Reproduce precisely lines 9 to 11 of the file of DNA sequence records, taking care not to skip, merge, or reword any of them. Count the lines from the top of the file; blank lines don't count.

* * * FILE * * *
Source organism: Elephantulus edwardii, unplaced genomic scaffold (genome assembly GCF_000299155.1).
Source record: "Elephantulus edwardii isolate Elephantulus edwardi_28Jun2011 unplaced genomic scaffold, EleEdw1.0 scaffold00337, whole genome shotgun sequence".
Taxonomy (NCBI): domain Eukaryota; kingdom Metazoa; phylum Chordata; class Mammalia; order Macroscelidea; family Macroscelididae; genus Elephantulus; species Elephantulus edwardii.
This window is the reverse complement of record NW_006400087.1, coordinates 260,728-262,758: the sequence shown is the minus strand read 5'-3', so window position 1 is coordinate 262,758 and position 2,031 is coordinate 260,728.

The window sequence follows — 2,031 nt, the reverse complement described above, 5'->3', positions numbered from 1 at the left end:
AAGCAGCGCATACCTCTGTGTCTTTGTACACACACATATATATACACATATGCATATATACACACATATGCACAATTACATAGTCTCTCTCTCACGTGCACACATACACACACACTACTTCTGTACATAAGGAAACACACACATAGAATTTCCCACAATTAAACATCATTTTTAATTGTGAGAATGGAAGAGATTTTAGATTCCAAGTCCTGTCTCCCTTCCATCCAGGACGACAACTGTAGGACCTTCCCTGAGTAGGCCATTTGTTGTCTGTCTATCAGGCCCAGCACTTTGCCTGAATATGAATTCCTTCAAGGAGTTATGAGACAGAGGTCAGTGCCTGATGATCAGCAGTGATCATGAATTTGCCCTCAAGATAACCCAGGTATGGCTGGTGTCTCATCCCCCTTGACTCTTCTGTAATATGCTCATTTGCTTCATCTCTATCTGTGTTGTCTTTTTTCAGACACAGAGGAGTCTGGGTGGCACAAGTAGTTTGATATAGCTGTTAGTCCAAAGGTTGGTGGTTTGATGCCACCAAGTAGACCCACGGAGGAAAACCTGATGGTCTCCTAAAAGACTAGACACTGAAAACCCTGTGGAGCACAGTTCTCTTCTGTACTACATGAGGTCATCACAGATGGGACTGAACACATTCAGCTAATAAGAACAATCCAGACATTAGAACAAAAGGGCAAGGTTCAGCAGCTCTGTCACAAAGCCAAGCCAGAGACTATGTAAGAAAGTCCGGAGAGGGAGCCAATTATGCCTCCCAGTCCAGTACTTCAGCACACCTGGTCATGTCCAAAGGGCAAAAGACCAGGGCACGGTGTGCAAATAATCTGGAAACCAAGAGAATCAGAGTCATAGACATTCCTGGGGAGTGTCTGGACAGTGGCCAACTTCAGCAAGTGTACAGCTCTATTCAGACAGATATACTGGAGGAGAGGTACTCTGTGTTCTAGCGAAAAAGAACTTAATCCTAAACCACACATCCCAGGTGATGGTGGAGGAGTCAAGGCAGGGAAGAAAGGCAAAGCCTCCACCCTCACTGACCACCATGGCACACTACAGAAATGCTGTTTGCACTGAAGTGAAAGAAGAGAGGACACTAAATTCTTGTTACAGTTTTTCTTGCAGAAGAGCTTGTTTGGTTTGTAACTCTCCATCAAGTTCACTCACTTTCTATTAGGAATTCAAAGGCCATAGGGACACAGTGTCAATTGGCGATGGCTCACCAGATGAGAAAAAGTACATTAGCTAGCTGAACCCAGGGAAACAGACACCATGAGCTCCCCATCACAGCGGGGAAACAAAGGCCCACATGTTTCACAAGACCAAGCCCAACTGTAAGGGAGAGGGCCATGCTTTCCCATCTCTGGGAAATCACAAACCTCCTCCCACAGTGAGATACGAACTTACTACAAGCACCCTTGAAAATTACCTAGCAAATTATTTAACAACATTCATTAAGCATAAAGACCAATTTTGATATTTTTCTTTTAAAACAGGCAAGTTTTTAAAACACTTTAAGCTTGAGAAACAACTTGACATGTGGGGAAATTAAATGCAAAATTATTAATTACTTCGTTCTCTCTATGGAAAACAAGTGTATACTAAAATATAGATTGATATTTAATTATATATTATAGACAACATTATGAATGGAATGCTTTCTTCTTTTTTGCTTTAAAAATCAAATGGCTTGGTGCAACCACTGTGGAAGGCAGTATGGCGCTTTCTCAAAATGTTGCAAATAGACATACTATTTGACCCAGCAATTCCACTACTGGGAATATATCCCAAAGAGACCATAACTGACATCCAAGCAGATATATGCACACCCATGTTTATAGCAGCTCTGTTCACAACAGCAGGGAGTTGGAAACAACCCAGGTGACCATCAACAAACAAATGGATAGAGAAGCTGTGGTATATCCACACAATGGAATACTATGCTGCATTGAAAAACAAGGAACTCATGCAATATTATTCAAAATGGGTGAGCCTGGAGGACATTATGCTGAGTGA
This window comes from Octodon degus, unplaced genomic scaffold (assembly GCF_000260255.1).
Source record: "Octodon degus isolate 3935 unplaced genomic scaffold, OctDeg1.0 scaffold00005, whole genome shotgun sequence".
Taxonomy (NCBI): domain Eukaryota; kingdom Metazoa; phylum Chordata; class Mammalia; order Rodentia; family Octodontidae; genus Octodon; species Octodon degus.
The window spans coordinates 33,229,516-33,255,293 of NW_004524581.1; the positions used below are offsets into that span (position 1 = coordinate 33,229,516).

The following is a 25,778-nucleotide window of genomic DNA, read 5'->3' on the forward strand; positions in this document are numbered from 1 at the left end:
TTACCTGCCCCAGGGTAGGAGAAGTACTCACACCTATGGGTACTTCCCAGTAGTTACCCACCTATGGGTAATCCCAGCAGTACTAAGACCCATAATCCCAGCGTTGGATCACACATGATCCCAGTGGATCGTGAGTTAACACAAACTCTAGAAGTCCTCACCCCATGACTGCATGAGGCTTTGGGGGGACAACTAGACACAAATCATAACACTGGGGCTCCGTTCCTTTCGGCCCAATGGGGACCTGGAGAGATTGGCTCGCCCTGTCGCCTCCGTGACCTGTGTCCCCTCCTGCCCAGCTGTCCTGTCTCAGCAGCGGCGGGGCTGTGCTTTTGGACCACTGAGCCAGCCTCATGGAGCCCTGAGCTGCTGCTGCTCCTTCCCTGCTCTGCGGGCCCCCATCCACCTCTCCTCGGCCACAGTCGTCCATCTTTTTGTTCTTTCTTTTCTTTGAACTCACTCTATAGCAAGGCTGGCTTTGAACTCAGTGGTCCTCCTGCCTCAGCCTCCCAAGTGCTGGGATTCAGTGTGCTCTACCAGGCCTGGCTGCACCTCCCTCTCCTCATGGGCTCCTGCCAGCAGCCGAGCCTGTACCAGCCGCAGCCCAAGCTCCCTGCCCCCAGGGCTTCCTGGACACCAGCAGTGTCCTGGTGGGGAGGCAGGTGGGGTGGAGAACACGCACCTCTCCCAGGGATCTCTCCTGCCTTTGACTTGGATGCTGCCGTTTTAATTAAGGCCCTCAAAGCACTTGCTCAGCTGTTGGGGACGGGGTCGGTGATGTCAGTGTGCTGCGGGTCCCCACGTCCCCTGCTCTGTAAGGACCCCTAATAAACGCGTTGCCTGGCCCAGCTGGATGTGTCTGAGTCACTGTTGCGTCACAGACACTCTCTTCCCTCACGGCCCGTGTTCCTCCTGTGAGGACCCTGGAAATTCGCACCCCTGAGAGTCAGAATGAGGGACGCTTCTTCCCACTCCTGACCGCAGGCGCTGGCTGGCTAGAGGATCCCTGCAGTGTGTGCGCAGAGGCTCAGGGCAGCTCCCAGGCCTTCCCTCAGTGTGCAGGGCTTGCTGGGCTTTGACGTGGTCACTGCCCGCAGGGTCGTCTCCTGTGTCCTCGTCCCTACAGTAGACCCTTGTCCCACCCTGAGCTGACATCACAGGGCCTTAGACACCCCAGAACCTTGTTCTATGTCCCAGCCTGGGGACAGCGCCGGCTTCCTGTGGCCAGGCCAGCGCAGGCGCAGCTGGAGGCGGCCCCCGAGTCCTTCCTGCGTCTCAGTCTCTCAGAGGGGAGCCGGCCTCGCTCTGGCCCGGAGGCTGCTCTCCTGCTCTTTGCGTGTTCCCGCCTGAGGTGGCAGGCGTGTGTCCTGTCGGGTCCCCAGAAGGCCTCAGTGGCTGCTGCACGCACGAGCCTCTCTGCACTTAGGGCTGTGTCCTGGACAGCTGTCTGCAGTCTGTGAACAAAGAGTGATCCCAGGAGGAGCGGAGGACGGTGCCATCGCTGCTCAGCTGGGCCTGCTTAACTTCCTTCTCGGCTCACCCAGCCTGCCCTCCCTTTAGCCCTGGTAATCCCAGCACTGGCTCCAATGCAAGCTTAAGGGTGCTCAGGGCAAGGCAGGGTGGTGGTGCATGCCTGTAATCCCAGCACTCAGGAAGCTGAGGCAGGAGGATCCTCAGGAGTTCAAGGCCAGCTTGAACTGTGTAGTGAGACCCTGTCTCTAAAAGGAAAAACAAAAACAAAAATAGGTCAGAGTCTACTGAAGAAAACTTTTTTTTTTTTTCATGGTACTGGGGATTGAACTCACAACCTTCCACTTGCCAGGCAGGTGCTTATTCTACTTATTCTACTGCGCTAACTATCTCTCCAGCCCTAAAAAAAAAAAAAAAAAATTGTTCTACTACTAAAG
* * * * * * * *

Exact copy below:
Taxonomy (NCBI): domain Eukaryota; kingdom Metazoa; phylum Chordata; class Mammalia; order Rodentia; family Octodontidae; genus Octodon; species Octodon degus.
The window spans coordinates 33,229,516-33,255,293 of NW_004524581.1; the positions used below are offsets into that span (position 1 = coordinate 33,229,516).

The following is a 25,778-nucleotide window of genomic DNA, read 5'->3' on the forward strand; positions in this document are numbered from 1 at the left end: